Momentum began to give credence to critics who dismissed it as a Corbyn fan club, or even worse, a cult. Nevertheless, the cluster of social forces that had rallied to support his first campaign stuck with him a year later when the majority of the Parliamentary Party launched its ridiculous and deservedly doomed coup. But the schisms ran deep, and it was always clear that Corbyn and the people closest to him were at the helm of a hopelessly divided party.

Then came issues which even split the left in several different camps. The response to Brexit was the biggest challenge, which brought out a series of ill-advised attempts to triangulate around the viewpoints of old working class Leavers and young metropolitan Remainers. And the furore over the charge of antisemitism didn’t help either.

Despite the fact that all these issues were to the forefront of the political scene, leading figures in the Momentum camp continued to act as though they believed that a message about austerity would finally get through to the voting public, and the vagaries of the British electoral system would give Labour a chance at forming a government.  The close result in 2017 gave credence to that idea. The people’s choice in 2019 saw it crash into oblivion.

So much of the way things have turned out, when analysed from this standpoint, follow on from the peculiar fact that Labour’s membership had elected a socialist leader before putting in place a socialist support network equipped with a grasp of how the challenges that were bound to follow could be tackled. From the start, Momentum was a desperate effort to catch up with events. Its top-down commandist way of giving leadership was a product of the conjuncture rather than the malevolence of its leaders.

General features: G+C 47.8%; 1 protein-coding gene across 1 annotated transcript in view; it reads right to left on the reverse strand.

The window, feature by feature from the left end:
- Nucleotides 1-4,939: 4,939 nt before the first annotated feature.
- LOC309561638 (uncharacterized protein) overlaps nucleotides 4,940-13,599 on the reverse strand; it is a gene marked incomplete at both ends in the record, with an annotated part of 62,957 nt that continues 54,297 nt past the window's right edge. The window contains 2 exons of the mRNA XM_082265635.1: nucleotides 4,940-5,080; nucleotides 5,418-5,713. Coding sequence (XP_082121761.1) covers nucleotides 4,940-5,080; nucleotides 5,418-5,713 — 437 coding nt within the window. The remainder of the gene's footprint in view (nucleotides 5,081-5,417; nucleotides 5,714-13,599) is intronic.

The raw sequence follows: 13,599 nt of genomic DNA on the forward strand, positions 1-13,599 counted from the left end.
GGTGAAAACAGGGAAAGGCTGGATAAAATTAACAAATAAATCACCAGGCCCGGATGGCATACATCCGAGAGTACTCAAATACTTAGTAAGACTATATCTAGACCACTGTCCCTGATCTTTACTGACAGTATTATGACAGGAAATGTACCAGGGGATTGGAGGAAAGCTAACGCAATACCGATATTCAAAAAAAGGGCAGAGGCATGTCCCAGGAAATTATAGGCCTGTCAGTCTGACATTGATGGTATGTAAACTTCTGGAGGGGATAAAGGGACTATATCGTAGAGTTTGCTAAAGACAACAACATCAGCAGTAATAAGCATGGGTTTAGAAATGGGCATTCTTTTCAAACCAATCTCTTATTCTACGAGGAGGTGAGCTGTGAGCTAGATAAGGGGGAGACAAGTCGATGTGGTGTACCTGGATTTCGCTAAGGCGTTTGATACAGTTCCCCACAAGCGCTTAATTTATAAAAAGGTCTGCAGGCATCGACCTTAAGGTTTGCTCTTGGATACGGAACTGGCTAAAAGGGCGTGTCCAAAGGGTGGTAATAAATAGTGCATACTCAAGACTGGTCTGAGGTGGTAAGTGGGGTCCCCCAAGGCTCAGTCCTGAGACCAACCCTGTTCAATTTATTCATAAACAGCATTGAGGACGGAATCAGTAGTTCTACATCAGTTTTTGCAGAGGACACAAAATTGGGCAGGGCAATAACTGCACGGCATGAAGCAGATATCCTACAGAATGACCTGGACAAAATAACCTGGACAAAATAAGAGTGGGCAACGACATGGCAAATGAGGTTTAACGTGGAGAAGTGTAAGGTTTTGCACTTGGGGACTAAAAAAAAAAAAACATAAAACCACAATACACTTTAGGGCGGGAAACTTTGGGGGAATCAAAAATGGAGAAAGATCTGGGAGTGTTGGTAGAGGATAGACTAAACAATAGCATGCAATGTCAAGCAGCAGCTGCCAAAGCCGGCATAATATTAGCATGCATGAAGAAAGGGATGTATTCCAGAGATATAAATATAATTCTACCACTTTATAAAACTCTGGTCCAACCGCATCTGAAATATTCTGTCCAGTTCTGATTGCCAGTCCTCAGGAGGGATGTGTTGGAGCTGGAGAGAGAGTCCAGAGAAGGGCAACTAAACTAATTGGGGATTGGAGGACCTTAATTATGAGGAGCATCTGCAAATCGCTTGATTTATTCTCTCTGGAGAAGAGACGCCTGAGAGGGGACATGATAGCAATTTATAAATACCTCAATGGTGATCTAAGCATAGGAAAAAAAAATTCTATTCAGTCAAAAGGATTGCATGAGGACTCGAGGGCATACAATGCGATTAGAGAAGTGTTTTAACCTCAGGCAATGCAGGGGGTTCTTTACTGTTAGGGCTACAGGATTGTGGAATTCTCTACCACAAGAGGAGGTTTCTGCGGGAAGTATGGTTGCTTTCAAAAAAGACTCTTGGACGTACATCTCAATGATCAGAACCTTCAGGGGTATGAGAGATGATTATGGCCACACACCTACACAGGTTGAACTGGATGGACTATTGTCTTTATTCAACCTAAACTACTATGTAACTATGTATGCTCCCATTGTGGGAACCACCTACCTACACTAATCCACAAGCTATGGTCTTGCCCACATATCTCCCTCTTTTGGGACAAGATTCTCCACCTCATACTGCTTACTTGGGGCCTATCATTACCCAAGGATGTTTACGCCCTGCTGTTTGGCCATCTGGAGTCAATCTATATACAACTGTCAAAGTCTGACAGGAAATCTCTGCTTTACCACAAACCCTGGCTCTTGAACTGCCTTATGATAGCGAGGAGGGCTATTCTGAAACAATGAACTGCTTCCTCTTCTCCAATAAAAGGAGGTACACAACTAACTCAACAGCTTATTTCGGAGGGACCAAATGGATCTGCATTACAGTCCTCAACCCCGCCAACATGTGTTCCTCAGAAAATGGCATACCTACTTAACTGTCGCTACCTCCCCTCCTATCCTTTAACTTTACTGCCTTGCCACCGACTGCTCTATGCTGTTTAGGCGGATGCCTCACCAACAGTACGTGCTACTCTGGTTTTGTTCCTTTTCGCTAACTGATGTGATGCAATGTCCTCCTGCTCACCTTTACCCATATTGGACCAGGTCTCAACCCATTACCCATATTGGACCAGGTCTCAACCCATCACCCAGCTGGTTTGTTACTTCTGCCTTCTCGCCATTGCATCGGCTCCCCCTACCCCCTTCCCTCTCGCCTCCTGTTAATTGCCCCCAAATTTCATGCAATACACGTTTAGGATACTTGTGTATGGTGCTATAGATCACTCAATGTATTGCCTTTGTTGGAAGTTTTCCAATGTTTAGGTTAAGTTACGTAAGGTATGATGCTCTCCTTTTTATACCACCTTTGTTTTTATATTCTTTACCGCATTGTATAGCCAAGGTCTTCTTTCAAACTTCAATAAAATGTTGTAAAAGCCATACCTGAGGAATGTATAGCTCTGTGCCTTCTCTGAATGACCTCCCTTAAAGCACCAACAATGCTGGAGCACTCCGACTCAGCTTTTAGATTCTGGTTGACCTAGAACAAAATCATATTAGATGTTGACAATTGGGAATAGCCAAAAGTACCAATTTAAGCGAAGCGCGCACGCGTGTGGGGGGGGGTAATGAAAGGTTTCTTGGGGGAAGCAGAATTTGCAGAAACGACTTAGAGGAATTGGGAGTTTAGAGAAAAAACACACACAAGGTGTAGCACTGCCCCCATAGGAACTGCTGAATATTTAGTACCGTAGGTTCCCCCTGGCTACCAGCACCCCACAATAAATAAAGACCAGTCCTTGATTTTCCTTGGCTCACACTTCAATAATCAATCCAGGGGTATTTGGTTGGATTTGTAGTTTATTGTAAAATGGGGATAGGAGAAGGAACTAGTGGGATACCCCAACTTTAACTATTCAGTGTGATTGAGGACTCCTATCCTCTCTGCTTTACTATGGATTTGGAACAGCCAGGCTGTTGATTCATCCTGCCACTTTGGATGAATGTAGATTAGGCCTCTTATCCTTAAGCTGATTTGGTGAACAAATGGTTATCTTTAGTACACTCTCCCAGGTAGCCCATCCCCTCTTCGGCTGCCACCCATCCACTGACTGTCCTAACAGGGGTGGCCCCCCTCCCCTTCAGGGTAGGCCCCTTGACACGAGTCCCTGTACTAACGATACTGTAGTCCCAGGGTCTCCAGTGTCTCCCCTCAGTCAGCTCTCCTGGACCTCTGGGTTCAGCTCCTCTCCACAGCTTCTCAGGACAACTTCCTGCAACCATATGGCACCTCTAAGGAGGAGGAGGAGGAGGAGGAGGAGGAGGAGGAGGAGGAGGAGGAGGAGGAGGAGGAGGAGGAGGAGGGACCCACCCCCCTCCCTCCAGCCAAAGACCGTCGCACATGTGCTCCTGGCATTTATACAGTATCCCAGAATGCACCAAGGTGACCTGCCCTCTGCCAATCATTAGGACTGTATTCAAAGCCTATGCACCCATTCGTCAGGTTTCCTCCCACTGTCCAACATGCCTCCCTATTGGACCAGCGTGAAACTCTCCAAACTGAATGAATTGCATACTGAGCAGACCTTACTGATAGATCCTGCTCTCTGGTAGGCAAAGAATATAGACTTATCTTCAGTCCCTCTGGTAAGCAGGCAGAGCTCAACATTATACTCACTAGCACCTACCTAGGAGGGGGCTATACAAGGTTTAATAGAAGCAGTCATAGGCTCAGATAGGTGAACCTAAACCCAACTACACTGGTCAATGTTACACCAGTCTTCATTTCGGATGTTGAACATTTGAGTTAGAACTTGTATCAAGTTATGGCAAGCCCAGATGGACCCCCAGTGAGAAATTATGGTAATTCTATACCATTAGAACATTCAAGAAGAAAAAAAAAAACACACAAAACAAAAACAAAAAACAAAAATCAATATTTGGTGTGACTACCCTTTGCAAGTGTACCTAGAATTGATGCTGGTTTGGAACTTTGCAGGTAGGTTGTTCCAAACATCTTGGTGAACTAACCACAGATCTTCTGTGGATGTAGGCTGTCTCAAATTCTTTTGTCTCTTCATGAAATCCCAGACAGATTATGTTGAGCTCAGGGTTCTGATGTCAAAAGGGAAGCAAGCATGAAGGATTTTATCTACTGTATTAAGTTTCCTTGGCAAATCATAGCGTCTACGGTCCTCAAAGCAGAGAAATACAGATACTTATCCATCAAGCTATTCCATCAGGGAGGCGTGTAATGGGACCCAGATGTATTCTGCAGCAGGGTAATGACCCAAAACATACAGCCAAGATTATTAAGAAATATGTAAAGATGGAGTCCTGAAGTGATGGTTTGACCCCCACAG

That said, the business of picking up and moving on means that a lot of things that might come to be bad habits have to be addressed and overcome. Momentum needs a thorough-going democratisation of its structure. It has to break with the idea that socialism could be achieved in Britain through a fortunate accident in which its archaic constitution gifts the right to form a government to a left wing Labour Party. It has to undertake a programme of political education across its members to help make the transition from leftism as an emotional spasm to a principled critique of capitalism and the measures that need to be taken to replace it with socialism.

The Momentum webinar stressed the positive reasons why we should be hopeful that this could be achieved. James Schneider argued for a movement with a network structure, encouraging multiple initiatives from the grassroots that might be successful or failures, but which had the capacity to report back to the wider movement on what had been learnt so that we could all move forward together.

There is no need to despair. The left might still be successful in working up a pathway to socialism which takes into account the peculiar features of British society and culture and the way this all fits into the wider world. So, maintain your membership. Join in the debates. Follow up on the actions. And Zoom, Zoom, Zoom.